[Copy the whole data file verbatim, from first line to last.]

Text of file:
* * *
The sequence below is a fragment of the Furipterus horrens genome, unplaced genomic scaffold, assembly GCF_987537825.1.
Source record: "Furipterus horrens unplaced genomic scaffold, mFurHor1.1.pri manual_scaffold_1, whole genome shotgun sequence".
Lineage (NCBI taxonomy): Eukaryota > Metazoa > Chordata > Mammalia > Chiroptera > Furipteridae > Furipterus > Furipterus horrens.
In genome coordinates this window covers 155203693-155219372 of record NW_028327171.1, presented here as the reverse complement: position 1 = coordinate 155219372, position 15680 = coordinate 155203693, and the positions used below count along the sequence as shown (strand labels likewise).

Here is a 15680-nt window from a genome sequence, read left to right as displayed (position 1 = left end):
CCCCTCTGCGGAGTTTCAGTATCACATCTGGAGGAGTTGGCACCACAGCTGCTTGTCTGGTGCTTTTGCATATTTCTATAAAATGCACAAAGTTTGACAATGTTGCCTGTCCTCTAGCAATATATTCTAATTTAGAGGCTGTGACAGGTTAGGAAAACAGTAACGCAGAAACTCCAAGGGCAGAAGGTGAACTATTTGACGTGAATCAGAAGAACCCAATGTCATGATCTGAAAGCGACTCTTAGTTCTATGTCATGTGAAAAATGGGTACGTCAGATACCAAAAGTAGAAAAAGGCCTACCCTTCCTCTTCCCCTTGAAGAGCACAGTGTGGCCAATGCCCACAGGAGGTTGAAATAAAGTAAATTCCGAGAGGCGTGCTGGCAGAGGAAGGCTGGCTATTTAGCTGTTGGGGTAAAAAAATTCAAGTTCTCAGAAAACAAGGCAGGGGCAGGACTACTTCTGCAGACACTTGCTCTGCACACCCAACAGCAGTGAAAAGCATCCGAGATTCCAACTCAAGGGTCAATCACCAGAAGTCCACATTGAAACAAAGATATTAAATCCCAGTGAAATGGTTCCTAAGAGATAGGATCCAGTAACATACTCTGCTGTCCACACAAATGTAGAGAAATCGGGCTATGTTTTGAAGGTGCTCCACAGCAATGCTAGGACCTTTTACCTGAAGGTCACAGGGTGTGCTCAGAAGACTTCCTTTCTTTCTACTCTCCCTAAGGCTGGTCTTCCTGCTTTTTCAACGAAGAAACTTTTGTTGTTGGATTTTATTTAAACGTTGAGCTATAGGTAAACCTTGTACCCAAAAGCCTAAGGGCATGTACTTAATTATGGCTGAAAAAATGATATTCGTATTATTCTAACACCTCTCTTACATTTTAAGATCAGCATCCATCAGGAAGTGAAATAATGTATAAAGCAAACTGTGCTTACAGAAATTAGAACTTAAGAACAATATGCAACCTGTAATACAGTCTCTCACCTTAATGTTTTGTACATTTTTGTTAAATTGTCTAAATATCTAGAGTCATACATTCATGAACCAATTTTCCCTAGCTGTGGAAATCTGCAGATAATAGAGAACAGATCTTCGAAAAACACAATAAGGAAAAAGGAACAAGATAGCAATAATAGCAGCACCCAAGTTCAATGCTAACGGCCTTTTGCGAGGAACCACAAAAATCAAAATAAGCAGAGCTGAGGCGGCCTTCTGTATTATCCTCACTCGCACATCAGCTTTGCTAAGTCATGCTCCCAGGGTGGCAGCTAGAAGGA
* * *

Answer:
The sequence below is a fragment of the Furipterus horrens genome, unplaced genomic scaffold, assembly GCF_987537825.1.
Source record: "Furipterus horrens unplaced genomic scaffold, mFurHor1.1.pri manual_scaffold_1, whole genome shotgun sequence".
Lineage (NCBI taxonomy): Eukaryota > Metazoa > Chordata > Mammalia > Chiroptera > Furipteridae > Furipterus > Furipterus horrens.
In genome coordinates this window covers 155203693-155219372 of record NW_028327171.1, presented here as the reverse complement: position 1 = coordinate 155219372, position 15680 = coordinate 155203693, and the positions used below count along the sequence as shown (strand labels likewise).

Here is a 15680-nt window from a genome sequence, read left to right as displayed (position 1 = left end):
CCCCTCTGCGGAGTTTCAGTATCACATCTGGAGGAGTTGGCACCACAGCTGCTTGTCTGGTGCTTTTGCATATTTCTATAAAATGCACAAAGTTTGACAATGTTGCCTGTCCTCTAGCAATATATTCTAATTTAGAGGCTGTGACAGGTTAGGAAAACAGTAACGCAGAAACTCCAAGGGCAGAAGGTGAACTATTTGACGTGAATCAGAAGAACCCAATGTCATGATCTGAAAGCGACTCTTAGTTCTATGTCATGTGAAAAATGGGTACGTCAGATACCAAAAGTAGAAAAAGGCCTACCCTTCCTCTTCCCCTTGAAGAGCACAGTGTGGCCAATGCCCACAGGAGGTTGAAATAAAGTAAATTCCGAGAGGCGTGCTGGCAGAGGAAGGCTGGCTATTTAGCTGTTGGGGTAAAAAAATTCAAGTTCTCAGAAAACAAGGCAGGGGCAGGACTACTTCTGCAGACACTTGCTCTGCACACCCAACAGCAGTGAAAAGCATCCGAGATTCCAACTCAAGGGTCAATCACCAGAAGTCCACATTGAAACAAAGATATTAAATCCCAGTGAAATGGTTCCTAAGAGATAGGATCCAGTAACATACTCTGCTGTCCACACAAATGTAGAGAAATCGGGCTATGTTTTGAAGGTGCTCCACAGCAATGCTAGGACCTTTTACCTGAAGGTCACAGGGTGTGCTCAGAAGACTTCCTTTCTTTCTACTCTCCCTAAGGCTGGTCTTCCTGCTTTTTCAACGAAGAAACTTTTGTTGTTGGATTTTATTTAAACGTTGAGCTATAGGTAAACCTTGTACCCAAAAGCCTAAGGGCATGTACTTAATTATGGCTGAAAAAATGATATTCGTATTATTCTAACACCTCTCTTACATTTTAAGATCAGCATCCATCAGGAAGTGAAATAATGTATAAAGCAAACTGTGCTTACAGAAATTAGAACTTAAGAACAATATGCAACCTGTAATACAGTCTCTCACCTTAATGTTTTGTACATTTTTGTTAAATTGTCTAAATATCTAGAGTCATACATTCATGAACCAATTTTCCCTAGCTGTGGAAATCTGCAGATAATAGAGAACAGATCTTCGAAAAACACAATAAGGAAAAAGGAACAAGATAGCAATAATAGCAGCACCCAAGTTCAATGCTAACGGCCTTTTGCGAGGAACCACAAAAATCAAAATAAGCAGAGCTGAGGCGGCCTTCTGTATTATCCTCACTCGCACATCAGCTTTGCTAAGTCATGCTCCCAGGGTGGCAGCTAGAAGGA